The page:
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I have a question about why something is being done in the provided stub code for Tideman.

here bool locked[MAX][MAX] is left uninitialized early in the program when it is declared. Later every element of locked is assigned false in main using for loops.

I have learned the default value of booleans is false, so it seems to me locked doesn't need to be assigned false explicitly. Would you teach me for what purpose locked is assigned false in this program?

/// some code, it defines MAX 

// locked[i][j] means i is locked in over j
bool locked[MAX][MAX];

/// more code introduces `candidate_count`

int main(int argc, string argv[])
{
    /// some code here
    /// notably it assigns `candidate_count` to a value less than `MAX`

    // Clear graph of locked in pairs
    for (int i = 0; i < candidate_count; i++)
    {
        for (int j = 0; j < candidate_count; j++)
        {
            locked[i][j] = false;
        }
    }

    /// more code follows
}
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  • I have trimmed down the question to a minimalized form, that focuses on asking your question and removes inconsequential details that are not relevant. Your question really has nothing to do with Tideman, and has nothing to do with the rest of the code. Your question is simply why are they doing this loop.
    – UpAndAdam
    Jan 29 at 16:38

1 Answer 1

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There is no default value initialization guarantee of any kind in C.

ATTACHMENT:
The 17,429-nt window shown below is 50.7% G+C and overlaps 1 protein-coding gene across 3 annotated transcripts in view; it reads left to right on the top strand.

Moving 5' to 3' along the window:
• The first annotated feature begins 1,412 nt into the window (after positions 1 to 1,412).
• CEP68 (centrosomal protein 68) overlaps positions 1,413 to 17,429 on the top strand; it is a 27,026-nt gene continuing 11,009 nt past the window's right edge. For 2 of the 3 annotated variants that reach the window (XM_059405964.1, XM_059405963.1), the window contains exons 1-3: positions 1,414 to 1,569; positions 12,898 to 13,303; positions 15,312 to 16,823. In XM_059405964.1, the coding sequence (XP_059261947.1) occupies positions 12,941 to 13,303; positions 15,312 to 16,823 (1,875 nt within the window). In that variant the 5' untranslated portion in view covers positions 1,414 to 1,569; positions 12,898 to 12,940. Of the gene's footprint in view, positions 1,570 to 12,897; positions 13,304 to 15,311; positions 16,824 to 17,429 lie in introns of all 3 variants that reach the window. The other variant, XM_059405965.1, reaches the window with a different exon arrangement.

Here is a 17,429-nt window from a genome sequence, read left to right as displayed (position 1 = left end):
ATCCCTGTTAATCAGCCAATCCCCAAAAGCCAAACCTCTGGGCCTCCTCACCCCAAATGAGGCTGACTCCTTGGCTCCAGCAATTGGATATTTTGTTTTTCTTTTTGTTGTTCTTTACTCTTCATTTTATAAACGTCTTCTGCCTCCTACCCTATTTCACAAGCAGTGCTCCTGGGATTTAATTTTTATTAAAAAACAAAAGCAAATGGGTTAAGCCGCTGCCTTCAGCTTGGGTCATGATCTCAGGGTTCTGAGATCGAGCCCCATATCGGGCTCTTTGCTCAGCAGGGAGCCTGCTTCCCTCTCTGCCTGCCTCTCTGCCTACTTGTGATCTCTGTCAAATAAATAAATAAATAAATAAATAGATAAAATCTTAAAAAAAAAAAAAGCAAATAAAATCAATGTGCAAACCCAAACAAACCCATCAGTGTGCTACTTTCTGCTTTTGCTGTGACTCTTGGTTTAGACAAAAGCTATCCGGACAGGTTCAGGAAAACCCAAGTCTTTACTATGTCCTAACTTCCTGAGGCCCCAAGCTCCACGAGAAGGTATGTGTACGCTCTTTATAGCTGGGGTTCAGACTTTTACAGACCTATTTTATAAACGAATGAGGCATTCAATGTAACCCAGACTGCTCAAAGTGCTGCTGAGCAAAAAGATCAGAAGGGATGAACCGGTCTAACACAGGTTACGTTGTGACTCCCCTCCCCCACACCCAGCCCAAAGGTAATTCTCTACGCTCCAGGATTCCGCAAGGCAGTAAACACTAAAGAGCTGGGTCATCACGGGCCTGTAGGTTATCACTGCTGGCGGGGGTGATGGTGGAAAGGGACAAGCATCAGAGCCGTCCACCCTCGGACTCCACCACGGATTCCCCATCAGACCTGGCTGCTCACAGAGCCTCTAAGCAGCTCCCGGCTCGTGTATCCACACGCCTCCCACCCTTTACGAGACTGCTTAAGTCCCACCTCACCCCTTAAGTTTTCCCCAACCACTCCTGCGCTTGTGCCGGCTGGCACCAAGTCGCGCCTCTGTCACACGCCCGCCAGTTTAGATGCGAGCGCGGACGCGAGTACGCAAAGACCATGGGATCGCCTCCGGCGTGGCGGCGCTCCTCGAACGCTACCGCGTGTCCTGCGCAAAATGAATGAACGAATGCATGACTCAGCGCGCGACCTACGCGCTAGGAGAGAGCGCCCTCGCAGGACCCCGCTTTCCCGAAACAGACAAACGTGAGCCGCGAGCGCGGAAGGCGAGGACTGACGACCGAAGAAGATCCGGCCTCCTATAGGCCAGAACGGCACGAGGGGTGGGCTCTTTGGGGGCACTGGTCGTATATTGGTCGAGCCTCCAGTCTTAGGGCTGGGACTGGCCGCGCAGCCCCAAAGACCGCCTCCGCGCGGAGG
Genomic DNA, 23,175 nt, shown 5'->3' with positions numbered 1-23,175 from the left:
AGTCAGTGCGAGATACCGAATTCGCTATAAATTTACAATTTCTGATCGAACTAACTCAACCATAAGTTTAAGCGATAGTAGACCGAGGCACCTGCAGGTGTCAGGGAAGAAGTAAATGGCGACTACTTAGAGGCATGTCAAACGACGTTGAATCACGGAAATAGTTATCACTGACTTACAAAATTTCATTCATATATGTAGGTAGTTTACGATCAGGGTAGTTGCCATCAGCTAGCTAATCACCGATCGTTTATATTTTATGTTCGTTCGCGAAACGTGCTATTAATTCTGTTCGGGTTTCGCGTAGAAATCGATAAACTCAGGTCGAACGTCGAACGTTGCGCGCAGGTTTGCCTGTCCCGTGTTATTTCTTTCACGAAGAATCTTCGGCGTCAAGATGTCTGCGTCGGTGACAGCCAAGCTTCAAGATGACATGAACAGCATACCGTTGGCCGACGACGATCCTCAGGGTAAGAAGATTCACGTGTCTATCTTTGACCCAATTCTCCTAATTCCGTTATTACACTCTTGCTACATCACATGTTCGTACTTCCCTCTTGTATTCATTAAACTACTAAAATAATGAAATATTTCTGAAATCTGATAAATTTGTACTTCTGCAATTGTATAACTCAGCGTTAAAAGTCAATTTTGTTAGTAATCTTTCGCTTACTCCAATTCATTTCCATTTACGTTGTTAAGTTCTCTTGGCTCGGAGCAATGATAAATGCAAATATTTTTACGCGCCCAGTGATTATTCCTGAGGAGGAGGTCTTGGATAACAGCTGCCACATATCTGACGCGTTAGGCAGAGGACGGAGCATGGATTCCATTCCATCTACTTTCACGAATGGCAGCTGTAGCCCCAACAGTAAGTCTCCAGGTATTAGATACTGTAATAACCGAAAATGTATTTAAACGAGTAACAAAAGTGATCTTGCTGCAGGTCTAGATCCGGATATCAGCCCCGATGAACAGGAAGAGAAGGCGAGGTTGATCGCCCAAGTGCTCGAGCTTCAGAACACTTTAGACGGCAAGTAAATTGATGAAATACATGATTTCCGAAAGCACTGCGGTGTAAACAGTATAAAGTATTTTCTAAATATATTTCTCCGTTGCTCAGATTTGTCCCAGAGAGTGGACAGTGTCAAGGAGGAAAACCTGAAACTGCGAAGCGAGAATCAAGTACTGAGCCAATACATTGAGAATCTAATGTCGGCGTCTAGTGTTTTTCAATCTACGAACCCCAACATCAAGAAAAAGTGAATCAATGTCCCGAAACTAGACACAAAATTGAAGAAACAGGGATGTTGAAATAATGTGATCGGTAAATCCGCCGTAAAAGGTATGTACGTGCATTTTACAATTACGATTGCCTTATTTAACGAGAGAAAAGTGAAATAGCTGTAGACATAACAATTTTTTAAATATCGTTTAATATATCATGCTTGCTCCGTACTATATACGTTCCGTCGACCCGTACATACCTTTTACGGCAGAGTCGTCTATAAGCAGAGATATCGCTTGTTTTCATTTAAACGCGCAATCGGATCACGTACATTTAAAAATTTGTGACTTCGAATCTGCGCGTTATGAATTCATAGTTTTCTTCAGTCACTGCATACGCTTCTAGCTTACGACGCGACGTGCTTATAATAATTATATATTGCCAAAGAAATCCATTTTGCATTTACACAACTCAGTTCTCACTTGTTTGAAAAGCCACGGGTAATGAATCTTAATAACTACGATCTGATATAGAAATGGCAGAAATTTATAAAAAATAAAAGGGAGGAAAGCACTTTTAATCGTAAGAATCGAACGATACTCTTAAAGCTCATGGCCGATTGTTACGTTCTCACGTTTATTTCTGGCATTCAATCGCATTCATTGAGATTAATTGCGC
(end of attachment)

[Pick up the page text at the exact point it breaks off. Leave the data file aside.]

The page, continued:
I don't know where you learned the default value of booleans is false but I strongly question that information and disagree with it. Yes some compilers will do that for you, and yes in debug mode even more will; but that is not reliable at all. You should always initialize all your variables before using them. You will receive compiler warnings if you do not, and you will experience a world of pain and hurt in the form of non-deterministic behavior (in layman's terms inconsistent behavior) causing sporadic failures and causing latent bugs to be missed and will make your life a pain.

Non-Determinism is the cause of many of the hardest bugs to figure out and debug because it ruins reproducibility. Things don't happen consistently or reliably; it might work 99 times out of 100, but that 1 time it doesnt work right you are screwed. And the fact that it could be that rare ( or rarer) makes it harder to find, and hard to reproduce.

In layman's terms, non-determinism means that the same inputs don't always lead to the same outputs, etc. In most math you have or will encounter things are deterministic, the same input always has the same output. (Yes there are parts of math/physics that deal with this not being true but if you know about them then you don't need this explanation (: ) Example: two plus two always equals four, area of a circle is two time pi times radius, for some function f(x) = y, for all values of x, f(x) = f(x), etc.

Non-determinism would be like if you had a function in math f(x) = 3x + 2 + q() where q() returns 0 99% of the time and a random number the other 2%. As a result sometimes, and randomly, f(x) can just return an unexpected value. Clearly it should be evident that if you had a composition of functions like: (assume a, b, c, d, e are all functions. )
result = a(b(f(x))) + c( d(f(x)), e(f(x)) )
You are in for a world of pain figuring out what's wrong when it doesn't give you the proper result.

That's basically what you have with programming.

I hope that helps not just answer the question, but explain some deeper background about it and Computer Science / Programming in general. Best of luck with your adventures in coding.

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  • Thank you very much for your help, UpAndAdam! It helped a lot!
    – Yuya Ito
    Jan 31 at 4:47
  • Very happy to help @YuyaIto It is a fair question and a good question even though it seems obvious to many.
    – UpAndAdam
    Jan 31 at 14:41

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